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= Exception Notifier Plugin for Rails

The Exception Notifier plugin provides a mailer object and a default set of
templates for sending email notifications when errors occur in a Rails
application. The plugin is configurable, allowing programmers to specify:

* the sender address of the email
* the recipient addresses
* the text used to prefix the subject line

The email includes information about the current request, session, and
environment, and also gives a backtrace of the exception.

== Usage

First, include the ExceptionNotifiable mixin in whichever controller you want
to generate error emails (typically ApplicationController):

  class ApplicationController < ActionController::Base
    include ExceptionNotifiable
    ...
  end

Then, specify the email recipients in your environment:

  ExceptionNotifier.exception_recipients = %w(joe@schmoe.com bill@schmoe.com)

And that's it! The defaults take care of the rest.

== Configuration

You can tweak other values to your liking, as well. In your environment file,
just set any or all of the following values:

  # defaults to exception.notifier@default.com
  ExceptionNotifier.sender_address =
    %("Application Error" <app.error@myapp.com>)

  # defaults to "[ERROR] "
  ExceptionNotifier.email_prefix = "[APP] "

Email notifications will only occur when the IP address is determined not to
be local. You can specify certain addresses to always be local so that you'll
get a detailed error instead of the generic error page. You do this in your
controller (or even per-controller):

  consider_local "64.72.18.143", "14.17.21.25"

You can specify subnet masks as well, so that all matching addresses are
considered local:

  consider_local "64.72.18.143/24"

The address "127.0.0.1" is always considered local. If you want to completely
reset the list of all addresses (for instance, if you wanted "127.0.0.1" to
NOT be considered local), you can simply do, somewhere in your controller:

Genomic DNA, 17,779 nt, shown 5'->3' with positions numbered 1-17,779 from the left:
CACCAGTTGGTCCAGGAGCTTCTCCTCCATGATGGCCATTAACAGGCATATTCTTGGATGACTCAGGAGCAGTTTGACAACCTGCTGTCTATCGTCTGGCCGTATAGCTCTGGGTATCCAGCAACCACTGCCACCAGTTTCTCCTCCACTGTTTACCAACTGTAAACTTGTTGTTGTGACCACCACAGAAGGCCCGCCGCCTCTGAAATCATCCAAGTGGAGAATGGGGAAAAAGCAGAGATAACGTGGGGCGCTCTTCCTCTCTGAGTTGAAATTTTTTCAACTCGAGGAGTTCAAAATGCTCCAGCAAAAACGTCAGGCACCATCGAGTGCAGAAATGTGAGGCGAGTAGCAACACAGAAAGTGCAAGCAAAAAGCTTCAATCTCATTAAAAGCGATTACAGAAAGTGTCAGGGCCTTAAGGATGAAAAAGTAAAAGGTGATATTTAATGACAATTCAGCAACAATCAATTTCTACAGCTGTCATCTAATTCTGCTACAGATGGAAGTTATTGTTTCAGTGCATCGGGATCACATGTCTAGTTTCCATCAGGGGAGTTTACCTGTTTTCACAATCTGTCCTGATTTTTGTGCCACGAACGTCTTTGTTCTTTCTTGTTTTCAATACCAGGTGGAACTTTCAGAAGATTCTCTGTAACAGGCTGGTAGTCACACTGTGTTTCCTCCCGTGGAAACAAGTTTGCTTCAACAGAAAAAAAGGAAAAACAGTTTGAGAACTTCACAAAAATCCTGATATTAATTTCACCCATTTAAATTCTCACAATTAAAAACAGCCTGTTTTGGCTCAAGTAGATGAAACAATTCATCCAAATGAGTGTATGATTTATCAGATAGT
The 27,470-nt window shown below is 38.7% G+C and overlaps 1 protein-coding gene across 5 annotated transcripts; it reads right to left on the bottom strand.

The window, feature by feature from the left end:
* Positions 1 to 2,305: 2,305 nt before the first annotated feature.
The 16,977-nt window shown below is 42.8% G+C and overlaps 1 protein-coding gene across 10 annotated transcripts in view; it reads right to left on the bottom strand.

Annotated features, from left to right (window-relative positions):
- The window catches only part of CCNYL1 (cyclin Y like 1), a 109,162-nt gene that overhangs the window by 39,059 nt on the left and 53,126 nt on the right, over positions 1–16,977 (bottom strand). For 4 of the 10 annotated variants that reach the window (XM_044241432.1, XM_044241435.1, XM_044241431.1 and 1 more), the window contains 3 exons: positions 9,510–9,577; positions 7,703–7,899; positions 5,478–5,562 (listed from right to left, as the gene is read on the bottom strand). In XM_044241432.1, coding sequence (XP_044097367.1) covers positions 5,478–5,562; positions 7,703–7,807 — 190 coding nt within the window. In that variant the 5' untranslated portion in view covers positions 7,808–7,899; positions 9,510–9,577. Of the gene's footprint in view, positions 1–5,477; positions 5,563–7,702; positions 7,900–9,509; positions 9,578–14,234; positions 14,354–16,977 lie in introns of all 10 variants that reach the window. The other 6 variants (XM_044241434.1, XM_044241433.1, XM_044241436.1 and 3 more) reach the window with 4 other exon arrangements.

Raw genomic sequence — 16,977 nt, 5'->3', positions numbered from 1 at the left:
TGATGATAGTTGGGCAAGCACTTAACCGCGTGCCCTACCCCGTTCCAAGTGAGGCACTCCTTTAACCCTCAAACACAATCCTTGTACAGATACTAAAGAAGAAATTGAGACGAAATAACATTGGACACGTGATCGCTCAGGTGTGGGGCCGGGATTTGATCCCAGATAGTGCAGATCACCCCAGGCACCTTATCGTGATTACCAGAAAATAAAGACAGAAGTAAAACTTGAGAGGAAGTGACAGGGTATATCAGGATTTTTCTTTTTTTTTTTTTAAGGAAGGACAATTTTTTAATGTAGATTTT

local_addresses.clear

== Customization

By default, the notification email includes four parts: request, session,
environment, and backtrace (in that order). You can customize how each of those
sections are rendered by placing a partial named for that part in your
app/views/exception_notifier directory (e.g., _session.rhtml). Each partial has
access to the following variables:

* @controller: the controller that caused the error
* @request: the current request object
* @exception: the exception that was raised
* @host: the name of the host that made the request
* @backtrace: a sanitized version of the exception's backtrace
* @rails_root: a sanitized version of RAILS_ROOT
* @data: a hash of optional data values that were passed to the notifier
* @sections: the array of sections to include in the email

You can reorder the sections, or exclude sections completely, by altering the
ExceptionNotifier.sections variable. You can even add new sections that
describe application-specific data--just add the section's name to the list
(whereever you'd like), and define the corresponding partial. Then, if your
new section requires information that isn't available by default, make sure
it is made available to the email using the exception_data macro:

  class ApplicationController < ActionController::Base
    ...
    protected
      exception_data :additional_data

      def additional_data
        { :document => @document,
          :person => @person }
      end
    ...
  end

In the above case, @document and @person would be made available to the email
renderer, allowing your new section(s) to access and display them. See the
existing sections defined by the plugin for examples of how to write your own.

== Advanced Customization

By default, the email notifier will only notify on critical errors. For
ActiveRecord::RecordNotFound and ActionController::UnknownAction, it will
simply render the contents of your public/404.html file. Other exceptions
will render public/500.html and will send the email notification. If you want
to use different rules for the notification, you will need to implement your
own rescue_action_in_public method. You can look at the default implementation
in ExceptionNotifiable for an example of how to go about that.


Copyright (c) 2005 Jamis Buck, released under the MIT license

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